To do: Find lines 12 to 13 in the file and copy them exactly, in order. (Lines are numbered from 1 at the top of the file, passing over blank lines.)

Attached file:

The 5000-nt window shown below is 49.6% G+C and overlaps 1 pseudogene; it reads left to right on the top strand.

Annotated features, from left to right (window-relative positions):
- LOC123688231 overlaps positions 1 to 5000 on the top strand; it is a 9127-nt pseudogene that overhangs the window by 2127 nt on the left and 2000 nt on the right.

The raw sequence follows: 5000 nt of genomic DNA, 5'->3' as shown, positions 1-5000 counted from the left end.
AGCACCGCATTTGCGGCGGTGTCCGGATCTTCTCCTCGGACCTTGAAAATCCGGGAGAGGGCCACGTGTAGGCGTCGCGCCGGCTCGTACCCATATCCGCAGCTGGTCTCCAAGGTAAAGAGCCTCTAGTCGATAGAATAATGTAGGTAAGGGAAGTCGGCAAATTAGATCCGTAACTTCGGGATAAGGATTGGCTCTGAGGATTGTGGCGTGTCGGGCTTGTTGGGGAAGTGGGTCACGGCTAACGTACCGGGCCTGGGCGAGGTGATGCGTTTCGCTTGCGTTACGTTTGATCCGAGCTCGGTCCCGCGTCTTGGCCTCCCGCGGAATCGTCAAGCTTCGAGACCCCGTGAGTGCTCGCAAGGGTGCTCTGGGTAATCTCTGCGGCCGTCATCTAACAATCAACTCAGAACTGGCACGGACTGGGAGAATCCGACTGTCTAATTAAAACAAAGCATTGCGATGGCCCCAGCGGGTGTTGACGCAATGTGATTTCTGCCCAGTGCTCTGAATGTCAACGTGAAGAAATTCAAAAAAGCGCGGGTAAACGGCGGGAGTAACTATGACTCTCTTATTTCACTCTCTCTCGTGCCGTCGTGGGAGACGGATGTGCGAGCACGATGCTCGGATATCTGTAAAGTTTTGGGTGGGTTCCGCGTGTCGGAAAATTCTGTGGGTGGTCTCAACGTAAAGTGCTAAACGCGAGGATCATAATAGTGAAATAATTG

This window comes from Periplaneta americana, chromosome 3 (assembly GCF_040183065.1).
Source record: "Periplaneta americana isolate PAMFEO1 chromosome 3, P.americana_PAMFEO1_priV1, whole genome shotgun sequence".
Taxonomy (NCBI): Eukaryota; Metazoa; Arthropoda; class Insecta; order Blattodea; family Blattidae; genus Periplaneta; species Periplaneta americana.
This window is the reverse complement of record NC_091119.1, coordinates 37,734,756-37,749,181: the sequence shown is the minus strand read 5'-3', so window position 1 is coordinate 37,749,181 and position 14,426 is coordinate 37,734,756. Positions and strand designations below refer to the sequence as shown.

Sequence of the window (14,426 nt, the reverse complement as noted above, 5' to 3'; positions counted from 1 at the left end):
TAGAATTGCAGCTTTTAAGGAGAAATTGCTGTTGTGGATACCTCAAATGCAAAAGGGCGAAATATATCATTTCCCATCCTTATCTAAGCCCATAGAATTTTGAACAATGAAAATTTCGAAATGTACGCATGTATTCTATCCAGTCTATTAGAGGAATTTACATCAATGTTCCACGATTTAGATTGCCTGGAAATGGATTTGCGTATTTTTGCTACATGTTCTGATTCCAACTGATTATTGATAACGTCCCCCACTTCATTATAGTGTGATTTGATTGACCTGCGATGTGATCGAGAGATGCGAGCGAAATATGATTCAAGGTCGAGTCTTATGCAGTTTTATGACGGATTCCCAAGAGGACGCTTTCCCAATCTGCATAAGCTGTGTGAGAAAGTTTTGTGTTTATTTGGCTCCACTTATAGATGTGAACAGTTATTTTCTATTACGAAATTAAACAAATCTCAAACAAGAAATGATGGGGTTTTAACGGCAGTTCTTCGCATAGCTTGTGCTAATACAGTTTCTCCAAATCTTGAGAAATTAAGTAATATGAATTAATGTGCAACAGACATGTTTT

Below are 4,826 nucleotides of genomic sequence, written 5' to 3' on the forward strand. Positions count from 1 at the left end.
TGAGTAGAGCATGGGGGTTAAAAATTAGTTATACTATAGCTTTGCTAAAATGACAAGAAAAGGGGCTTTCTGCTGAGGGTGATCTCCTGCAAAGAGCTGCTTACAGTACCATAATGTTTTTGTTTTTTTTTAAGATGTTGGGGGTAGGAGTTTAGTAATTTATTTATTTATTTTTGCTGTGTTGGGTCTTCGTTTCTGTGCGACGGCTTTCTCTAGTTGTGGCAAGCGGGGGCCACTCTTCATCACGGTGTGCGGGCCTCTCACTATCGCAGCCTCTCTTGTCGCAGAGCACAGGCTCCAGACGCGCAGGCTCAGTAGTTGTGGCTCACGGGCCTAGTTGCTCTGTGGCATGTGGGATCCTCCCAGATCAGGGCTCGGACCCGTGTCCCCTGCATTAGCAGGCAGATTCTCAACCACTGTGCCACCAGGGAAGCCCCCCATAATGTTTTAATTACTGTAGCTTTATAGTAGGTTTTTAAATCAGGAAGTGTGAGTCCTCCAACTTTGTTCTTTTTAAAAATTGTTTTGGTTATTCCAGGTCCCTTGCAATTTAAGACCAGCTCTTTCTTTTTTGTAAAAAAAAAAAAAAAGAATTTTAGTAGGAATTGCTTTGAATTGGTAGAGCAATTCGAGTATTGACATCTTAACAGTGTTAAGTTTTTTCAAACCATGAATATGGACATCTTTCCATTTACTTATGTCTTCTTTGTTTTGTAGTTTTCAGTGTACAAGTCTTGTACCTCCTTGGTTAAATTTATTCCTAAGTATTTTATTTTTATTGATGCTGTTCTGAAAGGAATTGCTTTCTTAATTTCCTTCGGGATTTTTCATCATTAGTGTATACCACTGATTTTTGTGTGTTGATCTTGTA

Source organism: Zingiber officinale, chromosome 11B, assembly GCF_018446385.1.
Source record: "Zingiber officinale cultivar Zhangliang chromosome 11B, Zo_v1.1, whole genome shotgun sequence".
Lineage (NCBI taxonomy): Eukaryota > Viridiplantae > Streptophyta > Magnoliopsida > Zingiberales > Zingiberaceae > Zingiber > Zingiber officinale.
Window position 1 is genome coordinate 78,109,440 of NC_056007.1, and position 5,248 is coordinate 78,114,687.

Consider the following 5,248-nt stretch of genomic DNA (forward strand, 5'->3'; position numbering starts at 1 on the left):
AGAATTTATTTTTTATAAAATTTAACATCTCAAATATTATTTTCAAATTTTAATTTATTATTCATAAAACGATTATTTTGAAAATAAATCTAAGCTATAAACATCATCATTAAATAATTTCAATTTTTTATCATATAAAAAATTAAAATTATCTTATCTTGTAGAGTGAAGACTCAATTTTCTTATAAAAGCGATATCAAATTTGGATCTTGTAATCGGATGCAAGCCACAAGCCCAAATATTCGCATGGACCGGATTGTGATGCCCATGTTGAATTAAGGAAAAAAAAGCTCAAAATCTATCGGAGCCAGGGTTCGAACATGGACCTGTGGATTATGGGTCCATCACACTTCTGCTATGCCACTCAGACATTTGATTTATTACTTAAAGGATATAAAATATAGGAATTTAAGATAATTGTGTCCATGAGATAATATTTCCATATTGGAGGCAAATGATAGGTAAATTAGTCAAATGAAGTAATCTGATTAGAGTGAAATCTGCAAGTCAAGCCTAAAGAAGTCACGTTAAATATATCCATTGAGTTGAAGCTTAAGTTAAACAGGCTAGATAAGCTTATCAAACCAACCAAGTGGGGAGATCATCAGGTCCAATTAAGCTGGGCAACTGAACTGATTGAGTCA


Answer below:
Below are 4,826 nucleotides of genomic sequence, written 5' to 3' on the forward strand. Positions count from 1 at the left end.
TGAGTAGAGCATGGGGGTTAAAAATTAGTTATACTATAGCTTTGCTAAAATGACAAGAAAAGGGGCTTTCTGCTGAGGGTGATCTCCTGCAAAGAGCTGCTTACAGTACCATAATGTTTTTGTTTTTTTTTAAGATGTTGGGGGTAGGAGTTTAGTAATTTATTTATTTATTTTTGCTGTGTTGGGTCTTCGTTTCTGTGCGACGGCTTTCTCTAGTTGTGGCAAGCGGGGGCCACTCTTCATCACGGTGTGCGGGCCTCTCACTATCGCAGCCTCTCTTGTCGCAGAGCACAGGCTCCAGACGCGCAGGCTCAGTAGTTGTGGCTCACGGGCCTAGTTGCTCTGTGGCATGTGGGATCCTCCCAGATCAGGGCTCGGACCCGTGTCCCCTGCATTAGCAGGCAGATTCTCAACCACTGTGCCACCAGGGAAGCCCCCCATAATGTTTTAATTACTGTAGCTTTATAGTAGGTTTTTAAATCAGGAAGTGTGAGTCCTCCAACTTTGTTCTTTTTAAAAATTGTTTTGGTTATTCCAGGTCCCTTGCAATTTAAGACCAGCTCTTTCTTTTTTGTAAAAAAAAAAAAAAAGAATTTTAGTAGGAATTGCTTTGAATTGGTAGAGCAATTCGAGTATTGACATCTTAACAGTGTTAAGTTTTTTCAAACCATGAATATGGACATCTTTCCATTTACTTATGTCTTCTTTGTTTTGTAGTTTTCAGTGTACAAGTCTTGTACCTCCTTGGTTAAATTTATTCCTAAGTATTTTATTTTTATTGATGCTGTTCTGAAAGGAATTGCTTTCTTAATTTCCTTCGGGATTTTTCATCATTAGTGTATACCACTGATTTTTGTGTGTTGATCTTGTA